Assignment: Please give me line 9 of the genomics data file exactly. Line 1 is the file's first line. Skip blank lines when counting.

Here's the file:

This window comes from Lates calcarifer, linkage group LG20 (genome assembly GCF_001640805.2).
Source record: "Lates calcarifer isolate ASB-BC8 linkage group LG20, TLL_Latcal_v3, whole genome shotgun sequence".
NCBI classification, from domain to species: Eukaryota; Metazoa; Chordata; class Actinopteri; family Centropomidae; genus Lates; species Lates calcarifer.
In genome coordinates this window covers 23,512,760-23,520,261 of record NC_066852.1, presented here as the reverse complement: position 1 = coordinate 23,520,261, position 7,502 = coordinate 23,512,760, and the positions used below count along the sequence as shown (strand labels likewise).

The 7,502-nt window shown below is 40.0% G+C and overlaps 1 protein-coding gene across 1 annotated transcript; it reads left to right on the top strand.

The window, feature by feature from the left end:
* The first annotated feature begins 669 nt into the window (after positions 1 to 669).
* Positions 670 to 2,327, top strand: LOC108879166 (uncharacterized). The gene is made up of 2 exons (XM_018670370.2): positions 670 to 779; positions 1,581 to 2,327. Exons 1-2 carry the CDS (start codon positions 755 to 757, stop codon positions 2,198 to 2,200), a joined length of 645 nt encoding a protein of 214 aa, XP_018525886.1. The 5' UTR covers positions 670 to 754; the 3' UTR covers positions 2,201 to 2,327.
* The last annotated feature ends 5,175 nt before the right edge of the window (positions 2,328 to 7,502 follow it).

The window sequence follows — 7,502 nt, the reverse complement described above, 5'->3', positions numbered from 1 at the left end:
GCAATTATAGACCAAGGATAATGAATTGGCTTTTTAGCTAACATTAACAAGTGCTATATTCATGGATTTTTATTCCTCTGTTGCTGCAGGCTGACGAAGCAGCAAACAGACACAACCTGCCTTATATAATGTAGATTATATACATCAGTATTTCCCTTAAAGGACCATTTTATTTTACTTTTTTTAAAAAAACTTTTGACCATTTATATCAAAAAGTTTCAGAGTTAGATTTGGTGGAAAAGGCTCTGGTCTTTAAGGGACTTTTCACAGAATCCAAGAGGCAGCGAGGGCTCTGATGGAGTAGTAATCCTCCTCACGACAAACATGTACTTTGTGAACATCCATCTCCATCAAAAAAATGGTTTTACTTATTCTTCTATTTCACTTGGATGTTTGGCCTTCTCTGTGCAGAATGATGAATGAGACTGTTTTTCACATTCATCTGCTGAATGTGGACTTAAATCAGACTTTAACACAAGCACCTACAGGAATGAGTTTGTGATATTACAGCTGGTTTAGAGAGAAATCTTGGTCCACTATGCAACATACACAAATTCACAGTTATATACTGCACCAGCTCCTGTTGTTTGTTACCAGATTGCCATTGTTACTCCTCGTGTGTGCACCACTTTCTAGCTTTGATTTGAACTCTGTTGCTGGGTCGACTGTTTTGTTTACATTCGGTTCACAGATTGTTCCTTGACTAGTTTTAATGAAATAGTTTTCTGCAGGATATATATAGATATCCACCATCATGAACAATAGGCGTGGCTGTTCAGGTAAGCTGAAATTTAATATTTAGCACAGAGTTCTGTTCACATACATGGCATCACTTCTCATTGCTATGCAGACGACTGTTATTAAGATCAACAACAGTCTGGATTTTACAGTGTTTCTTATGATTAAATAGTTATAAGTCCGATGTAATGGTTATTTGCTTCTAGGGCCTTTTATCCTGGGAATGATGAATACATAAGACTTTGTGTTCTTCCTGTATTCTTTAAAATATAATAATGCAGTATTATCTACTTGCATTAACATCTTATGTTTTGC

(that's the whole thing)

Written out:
* The last annotated feature ends 5,175 nt before the right edge of the window (positions 2,328 to 7,502 follow it).